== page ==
Recently, New Orleans was the victim of a cyber attack. Last year, Atlanta went through the same problem, which took nearly $17 million to clean up. Baltimore, Cleveland, San Bernardino; all cities that have been victims this year. They aren’t alone. For as many major cities that have been victims, there are tons of smaller cities and towns that have been hit as well. Ransomware is a billion-dollar industry, ranging globally anywhere from $8 billion to $75 billion per year.
Ransomware is not new to the security industry or IoT. It involves age-old tricks as well, such as phishing, which is how 90% of these attacks begin. Once a hacker breaks into the system, they then encrypt essential data, files, and software rendering the user unable to gain access to their most vital electronic counterparts. The hacker then demands payment (usually in the form of a cryptocurrency) to decrypt your files.
The future of cities shifts toward connected and data-driven infrastructures for things like the traffic & transport industry, automated street lighting, security, and autonomous city resource management. This trend of everything being “smart” and connected will continue to lead to more people with the know-how to take advantage of the risks that come with this technology. They will continually exploit weaknesses in these very systems for as long as they can.
Aside from the obvious issues––being locked out of files and either paying to restore them or paying the ransom––the more the world continues to grow and the more that we get plugged in, the bigger the risk grows. The money isn’t even the biggest issue, it’s that vital files can be crippled for days, weeks, or months until the problem is solved either by restoring data or paying up.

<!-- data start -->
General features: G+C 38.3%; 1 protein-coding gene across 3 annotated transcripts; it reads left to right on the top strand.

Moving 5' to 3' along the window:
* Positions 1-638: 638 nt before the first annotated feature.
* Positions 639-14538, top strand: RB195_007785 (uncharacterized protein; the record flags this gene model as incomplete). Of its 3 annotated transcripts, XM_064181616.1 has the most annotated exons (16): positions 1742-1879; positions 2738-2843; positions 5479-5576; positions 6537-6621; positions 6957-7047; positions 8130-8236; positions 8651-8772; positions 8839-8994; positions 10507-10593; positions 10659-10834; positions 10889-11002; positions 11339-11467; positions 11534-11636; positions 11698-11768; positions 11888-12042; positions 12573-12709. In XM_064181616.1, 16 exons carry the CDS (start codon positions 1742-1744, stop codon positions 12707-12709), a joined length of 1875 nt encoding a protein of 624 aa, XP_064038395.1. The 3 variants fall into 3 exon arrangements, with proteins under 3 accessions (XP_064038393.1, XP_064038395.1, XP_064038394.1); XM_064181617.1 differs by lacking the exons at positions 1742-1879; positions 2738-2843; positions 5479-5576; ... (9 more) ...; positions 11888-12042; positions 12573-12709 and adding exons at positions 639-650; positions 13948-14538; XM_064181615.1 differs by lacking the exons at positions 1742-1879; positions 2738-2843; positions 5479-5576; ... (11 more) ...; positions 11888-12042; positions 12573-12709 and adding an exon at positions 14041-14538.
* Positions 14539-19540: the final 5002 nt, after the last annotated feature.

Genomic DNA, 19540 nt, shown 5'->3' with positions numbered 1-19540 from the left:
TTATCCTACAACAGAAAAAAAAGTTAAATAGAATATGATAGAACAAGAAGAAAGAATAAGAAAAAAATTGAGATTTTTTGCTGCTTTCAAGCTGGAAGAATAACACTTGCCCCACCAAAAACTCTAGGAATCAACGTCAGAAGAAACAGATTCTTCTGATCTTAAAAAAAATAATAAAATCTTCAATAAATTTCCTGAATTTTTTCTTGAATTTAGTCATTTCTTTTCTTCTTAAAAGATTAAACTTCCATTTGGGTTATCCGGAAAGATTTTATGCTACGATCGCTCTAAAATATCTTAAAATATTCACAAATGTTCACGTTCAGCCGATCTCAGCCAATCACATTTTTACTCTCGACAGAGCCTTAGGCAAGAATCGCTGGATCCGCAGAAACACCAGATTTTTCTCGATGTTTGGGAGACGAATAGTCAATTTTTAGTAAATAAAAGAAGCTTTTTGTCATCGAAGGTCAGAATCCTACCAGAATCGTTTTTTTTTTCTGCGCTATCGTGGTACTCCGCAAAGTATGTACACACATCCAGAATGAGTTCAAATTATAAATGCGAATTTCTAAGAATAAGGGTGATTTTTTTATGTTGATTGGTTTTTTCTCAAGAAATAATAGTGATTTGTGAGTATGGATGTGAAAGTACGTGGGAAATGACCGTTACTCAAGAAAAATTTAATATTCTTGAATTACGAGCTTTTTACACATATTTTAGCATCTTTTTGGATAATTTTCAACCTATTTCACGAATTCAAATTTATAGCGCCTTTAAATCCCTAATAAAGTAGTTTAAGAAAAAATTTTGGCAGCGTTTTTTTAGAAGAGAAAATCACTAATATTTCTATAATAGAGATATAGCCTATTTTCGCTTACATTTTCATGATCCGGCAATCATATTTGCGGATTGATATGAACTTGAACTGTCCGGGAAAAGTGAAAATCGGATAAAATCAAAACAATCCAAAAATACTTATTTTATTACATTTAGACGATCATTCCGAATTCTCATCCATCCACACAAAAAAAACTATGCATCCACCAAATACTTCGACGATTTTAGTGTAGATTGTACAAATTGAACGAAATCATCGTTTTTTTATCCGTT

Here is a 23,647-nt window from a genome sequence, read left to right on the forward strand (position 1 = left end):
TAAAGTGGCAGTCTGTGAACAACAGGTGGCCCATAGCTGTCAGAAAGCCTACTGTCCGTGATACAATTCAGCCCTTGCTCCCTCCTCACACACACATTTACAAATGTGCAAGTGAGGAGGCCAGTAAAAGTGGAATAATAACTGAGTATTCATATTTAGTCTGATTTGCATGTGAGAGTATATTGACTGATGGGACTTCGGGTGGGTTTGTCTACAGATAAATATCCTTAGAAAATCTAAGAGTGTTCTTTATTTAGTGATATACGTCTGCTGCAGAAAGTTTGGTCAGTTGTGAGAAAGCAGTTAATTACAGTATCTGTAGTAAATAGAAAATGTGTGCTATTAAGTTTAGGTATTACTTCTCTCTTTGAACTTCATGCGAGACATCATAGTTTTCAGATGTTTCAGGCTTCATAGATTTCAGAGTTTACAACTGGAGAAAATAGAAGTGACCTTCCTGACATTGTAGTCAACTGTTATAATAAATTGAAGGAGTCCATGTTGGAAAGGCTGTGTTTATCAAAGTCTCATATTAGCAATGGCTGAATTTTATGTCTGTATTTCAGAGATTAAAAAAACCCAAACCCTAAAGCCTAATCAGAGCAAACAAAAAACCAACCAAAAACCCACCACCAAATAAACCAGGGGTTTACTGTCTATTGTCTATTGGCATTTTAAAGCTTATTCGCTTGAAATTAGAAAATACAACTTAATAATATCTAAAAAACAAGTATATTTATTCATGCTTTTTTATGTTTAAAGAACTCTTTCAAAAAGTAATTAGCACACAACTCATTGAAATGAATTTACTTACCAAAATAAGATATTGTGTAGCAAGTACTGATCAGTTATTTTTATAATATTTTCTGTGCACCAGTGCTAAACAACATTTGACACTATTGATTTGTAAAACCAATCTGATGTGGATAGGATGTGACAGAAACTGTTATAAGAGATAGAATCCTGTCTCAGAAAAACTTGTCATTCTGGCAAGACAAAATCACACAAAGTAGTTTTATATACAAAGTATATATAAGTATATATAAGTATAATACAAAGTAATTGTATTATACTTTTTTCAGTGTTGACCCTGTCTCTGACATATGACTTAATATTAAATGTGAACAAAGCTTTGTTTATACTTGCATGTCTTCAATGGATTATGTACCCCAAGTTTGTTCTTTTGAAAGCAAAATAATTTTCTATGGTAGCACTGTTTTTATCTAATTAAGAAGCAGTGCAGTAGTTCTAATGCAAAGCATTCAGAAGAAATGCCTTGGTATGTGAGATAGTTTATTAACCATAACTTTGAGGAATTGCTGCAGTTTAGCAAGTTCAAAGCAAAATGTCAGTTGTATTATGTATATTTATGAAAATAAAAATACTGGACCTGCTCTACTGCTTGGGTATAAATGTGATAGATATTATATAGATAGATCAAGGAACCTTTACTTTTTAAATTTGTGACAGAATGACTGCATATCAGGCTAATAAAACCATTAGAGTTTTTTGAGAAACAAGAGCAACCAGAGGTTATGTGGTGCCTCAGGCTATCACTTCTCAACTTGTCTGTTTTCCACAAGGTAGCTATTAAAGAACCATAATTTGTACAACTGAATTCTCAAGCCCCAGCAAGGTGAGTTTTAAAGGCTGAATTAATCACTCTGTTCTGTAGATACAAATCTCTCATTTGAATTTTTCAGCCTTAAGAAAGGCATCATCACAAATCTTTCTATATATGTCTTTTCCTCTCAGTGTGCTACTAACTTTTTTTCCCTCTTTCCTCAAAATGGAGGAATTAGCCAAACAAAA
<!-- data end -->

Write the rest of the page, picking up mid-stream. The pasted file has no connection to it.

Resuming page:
This is a double-edged sword. Everyone wants connectedness through the internet and the cloud, and everyone wants needs to be satisfied immediately. This is especially true in cities, municipalities and government organizations. However, this further increases the risk, and those places store some of the most personal data.
In 2015, the FBI leaned toward the position of paying ransoms. However, their stance has now changed. They began advising victims to consider the true risk of ponying up. Hackers don’t play by the rules; there is no guarantee you will get your data back, nor that they won’t see you as an easy target and come after you again. The solution: unanimously stop paying ransomware hackers so that eventually they’ll stop doing it.
This is why in today’s world it’s important to support the people and companies you can trust. AvantGuard has been in the security industry for 43 years now and has seen it all. Reach out to us if you’re looking for a company that embraces the rapidly developing changes in the security industry and will keep you, your family, and your business protected.